I received a rejection last week. From one year ago. An agent whose work I admire had requested a full manuscript for my middle grade novel.
I enjoyed the read – you’ve got a great voice here, and I really liked the concept, but in the end, I just didn’t fall enough in love to be able to offer representation.”
For those in the writing trenches, you’ll recognize the wording of a standardized rejection. It’s neither encouraging nor discouraging. From an agent, it could mean “Your story is not for me” or they (or their assistant) really weren’t captured enough to read it, let alone provide feedback.
Rejection is an odd thing for me as a literature teacher because I delight in words. Reading, absorbing, experiencing, teaching, analyzing, writing. As a teacher, I hope to never suck the joy out of the reading experience for my students.
I certainly endured more than one class in high school and college that did that well. Analyze. Pull the story apart. Pick it to death. Put it back together. Mash it into the meaning the teacher wants.
Textbooks can often be structured that way too. I wonder if many are built for overworked teachers, to make their lives easier. They might include commentary on a theme, different levels of discussion questions, and ideas for essays. Sometimes I’d rather they didn’t. It can be too prescriptive because the textbook authors are giving you their meaning. On the surface, it’s like saying that teachers and students alike are incapable of thinking through these things. It’s practically miraculous that any student comes out of that system having enjoyed the story still.
And that’s the odd parallel.
In writing fiction, I have to be aware of all of the parts, like ingredients in a recipe. I know what I’m making, but every separate thing must come together. I have to be intentional. I have to be aware of word choice, lexile, backstory, setting, point of view, tone, characters’ needs and wants, the arc of each character, the arc of the plot, scene structure—so many things.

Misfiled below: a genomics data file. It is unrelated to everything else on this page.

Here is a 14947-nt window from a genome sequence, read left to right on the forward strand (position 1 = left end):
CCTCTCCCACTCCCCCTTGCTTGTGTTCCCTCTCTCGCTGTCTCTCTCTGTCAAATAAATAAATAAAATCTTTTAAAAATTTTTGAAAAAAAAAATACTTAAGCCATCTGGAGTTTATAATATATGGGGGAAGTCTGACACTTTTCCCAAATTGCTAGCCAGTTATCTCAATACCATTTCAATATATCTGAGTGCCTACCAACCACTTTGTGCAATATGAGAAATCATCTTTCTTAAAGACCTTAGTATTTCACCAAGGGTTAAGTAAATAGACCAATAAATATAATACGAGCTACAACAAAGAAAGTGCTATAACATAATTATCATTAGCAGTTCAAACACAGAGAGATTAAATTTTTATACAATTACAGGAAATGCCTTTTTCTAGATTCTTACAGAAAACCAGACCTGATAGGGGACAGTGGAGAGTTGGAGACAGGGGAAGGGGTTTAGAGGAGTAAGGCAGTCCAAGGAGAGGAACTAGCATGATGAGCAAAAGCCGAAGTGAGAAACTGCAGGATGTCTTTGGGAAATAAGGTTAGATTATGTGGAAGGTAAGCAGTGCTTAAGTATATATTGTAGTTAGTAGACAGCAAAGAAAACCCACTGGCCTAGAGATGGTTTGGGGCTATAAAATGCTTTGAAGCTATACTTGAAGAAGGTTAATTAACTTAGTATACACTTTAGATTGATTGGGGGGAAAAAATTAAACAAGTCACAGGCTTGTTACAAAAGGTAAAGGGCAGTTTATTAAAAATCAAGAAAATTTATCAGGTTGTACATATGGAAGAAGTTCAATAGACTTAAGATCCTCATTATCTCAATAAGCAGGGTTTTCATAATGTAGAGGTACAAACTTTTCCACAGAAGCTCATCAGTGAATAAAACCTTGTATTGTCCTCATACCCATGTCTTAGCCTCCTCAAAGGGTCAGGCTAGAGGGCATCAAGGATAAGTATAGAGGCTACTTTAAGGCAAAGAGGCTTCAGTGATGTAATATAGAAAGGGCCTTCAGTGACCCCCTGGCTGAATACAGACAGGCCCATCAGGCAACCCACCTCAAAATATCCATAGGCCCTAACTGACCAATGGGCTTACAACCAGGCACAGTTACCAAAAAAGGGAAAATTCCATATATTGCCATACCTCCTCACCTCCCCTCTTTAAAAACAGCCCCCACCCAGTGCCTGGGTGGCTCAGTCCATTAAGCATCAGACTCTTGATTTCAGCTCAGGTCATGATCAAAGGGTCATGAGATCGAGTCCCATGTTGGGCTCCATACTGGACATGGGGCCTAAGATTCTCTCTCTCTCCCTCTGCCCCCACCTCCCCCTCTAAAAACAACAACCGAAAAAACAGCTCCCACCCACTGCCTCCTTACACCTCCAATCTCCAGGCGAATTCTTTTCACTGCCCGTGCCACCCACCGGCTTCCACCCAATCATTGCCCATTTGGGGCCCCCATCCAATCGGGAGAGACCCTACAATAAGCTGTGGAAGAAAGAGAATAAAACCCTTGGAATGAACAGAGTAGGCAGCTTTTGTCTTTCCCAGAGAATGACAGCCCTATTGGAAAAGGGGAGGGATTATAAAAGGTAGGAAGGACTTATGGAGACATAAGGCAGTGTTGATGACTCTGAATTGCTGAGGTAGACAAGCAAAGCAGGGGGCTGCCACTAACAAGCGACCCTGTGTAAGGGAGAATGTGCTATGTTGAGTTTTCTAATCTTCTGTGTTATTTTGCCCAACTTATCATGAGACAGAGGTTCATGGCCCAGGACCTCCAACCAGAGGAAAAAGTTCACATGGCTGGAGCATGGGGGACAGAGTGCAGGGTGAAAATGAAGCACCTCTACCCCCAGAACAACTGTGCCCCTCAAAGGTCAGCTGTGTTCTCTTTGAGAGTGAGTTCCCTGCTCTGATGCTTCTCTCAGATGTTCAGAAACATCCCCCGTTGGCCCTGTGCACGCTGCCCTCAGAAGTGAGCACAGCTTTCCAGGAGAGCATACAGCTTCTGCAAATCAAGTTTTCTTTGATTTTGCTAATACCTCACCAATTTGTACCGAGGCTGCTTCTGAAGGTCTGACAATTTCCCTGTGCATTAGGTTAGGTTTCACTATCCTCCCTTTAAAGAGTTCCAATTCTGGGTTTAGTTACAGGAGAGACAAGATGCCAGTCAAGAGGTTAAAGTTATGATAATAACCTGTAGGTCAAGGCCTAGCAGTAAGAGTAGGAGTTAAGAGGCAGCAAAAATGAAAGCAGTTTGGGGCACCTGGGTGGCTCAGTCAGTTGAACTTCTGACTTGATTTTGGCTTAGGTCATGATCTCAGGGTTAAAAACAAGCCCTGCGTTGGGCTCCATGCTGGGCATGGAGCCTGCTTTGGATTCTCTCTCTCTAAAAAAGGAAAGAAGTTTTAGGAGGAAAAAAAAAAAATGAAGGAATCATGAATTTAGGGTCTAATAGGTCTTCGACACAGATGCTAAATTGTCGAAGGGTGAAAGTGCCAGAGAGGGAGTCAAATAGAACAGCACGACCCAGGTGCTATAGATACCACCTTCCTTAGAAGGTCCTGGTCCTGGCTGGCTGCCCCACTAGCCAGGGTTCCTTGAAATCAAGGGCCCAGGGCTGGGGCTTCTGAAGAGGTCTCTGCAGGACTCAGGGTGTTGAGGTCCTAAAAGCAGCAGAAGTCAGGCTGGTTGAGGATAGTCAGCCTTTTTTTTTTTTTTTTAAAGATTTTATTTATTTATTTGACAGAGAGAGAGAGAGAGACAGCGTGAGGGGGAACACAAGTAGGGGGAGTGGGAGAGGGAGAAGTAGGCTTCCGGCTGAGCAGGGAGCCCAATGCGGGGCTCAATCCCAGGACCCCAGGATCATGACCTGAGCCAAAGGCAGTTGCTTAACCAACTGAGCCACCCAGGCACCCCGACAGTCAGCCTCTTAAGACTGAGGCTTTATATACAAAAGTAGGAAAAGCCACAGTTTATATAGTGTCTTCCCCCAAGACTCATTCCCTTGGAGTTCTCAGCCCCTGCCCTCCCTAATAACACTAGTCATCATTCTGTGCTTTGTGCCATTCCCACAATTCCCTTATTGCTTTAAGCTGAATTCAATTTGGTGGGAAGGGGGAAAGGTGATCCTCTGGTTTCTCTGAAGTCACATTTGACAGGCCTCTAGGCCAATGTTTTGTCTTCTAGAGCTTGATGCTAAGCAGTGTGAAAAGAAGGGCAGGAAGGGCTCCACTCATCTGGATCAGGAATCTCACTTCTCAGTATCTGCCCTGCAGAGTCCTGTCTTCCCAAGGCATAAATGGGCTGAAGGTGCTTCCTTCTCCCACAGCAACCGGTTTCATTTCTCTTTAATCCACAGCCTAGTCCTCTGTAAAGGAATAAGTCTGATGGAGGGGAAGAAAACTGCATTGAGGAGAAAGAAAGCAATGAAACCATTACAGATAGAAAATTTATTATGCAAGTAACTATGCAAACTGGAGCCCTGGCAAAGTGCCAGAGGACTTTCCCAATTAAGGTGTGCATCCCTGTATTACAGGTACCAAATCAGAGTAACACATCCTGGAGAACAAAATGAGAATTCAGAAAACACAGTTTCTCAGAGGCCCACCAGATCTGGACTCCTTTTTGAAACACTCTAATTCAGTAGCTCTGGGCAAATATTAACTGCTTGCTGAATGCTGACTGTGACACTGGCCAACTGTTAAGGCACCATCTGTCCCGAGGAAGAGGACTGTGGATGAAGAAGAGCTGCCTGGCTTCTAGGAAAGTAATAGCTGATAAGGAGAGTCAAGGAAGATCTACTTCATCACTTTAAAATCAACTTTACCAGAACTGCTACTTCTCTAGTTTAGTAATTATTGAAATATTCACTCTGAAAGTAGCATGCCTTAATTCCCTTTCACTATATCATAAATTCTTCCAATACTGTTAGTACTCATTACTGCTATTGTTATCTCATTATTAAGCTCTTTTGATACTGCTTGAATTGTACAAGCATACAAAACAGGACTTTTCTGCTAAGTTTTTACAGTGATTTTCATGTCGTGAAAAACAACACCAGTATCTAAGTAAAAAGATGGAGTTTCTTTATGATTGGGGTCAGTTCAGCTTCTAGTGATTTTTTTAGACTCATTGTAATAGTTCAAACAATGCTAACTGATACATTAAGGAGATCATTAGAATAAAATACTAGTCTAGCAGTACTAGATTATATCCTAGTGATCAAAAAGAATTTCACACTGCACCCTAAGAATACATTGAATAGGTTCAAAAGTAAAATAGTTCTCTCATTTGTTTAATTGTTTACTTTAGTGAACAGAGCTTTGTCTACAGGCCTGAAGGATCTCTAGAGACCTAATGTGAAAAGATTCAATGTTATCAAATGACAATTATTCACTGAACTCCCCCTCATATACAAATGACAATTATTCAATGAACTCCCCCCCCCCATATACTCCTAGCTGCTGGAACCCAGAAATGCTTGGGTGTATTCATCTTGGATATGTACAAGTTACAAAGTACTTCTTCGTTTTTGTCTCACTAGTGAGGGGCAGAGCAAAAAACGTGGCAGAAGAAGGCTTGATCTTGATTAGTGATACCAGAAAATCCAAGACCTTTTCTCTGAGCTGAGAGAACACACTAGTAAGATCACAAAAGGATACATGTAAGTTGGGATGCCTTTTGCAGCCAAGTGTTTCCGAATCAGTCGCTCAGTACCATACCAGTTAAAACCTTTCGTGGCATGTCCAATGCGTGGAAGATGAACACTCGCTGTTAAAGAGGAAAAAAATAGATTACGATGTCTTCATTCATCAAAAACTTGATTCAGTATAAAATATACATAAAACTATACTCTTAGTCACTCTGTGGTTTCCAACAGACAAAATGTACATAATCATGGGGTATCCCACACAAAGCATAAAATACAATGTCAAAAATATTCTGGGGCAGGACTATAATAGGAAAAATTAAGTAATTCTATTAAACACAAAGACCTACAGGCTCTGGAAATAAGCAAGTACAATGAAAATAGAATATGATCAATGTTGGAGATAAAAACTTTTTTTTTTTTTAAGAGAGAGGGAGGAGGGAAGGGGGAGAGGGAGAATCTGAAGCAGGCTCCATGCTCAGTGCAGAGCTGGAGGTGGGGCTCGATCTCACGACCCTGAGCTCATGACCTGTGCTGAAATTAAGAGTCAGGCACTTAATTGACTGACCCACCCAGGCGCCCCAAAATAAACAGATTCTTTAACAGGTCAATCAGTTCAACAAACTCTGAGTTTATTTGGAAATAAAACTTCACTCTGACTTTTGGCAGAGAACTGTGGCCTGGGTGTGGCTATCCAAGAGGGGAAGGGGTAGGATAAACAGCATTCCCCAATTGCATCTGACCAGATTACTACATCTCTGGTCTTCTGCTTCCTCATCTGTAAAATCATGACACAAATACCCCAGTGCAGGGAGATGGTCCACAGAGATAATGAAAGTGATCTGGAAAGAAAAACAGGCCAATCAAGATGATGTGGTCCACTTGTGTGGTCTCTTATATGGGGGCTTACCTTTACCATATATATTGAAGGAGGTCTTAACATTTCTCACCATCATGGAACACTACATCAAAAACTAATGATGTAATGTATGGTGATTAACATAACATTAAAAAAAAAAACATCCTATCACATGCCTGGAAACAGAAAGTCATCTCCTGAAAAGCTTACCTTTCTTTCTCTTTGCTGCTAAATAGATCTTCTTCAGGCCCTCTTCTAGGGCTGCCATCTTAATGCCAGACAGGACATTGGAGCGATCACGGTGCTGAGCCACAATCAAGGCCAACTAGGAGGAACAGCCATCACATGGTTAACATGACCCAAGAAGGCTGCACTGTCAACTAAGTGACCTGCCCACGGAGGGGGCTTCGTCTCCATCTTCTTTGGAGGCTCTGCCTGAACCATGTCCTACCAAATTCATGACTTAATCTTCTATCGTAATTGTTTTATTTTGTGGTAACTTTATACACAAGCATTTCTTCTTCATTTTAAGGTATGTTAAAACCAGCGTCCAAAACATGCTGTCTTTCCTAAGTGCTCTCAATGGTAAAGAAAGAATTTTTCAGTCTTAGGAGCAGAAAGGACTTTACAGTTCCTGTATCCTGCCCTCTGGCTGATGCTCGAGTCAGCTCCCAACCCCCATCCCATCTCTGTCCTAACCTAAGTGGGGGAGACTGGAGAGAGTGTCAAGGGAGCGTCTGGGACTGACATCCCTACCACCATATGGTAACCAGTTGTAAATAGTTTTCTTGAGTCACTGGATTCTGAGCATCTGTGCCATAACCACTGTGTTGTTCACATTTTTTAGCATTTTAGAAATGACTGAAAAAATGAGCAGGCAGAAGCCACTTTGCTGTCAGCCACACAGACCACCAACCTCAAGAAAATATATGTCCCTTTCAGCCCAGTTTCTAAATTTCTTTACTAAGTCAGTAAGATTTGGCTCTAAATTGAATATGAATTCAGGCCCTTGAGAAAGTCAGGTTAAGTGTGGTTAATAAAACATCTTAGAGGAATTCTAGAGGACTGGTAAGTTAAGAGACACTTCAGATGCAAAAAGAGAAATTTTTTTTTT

It’s the opposite of how I read and how I teach reading and writing. I realize now that I most appreciate a holistic approach. I do think all of the parts come together as a whole, a synchronicity of sorts. For some writers it comes naturally. For others, like me, it comes through labor and training, especially through the imitation of others.
And that gives me every hope that as I teach my students parts of the whole, I can do it in a way that doesn’t suck the joy out of the reading experience. We don’t have to notice absolutely every thing in a story to enjoy it. As I lead a class, I can model that. I can choose to emphasize perhaps two or three things an author has constructed. As I am aware, even hyper aware of what an author has done in the story structure, I am able to encourage my students to appreciate the grand design.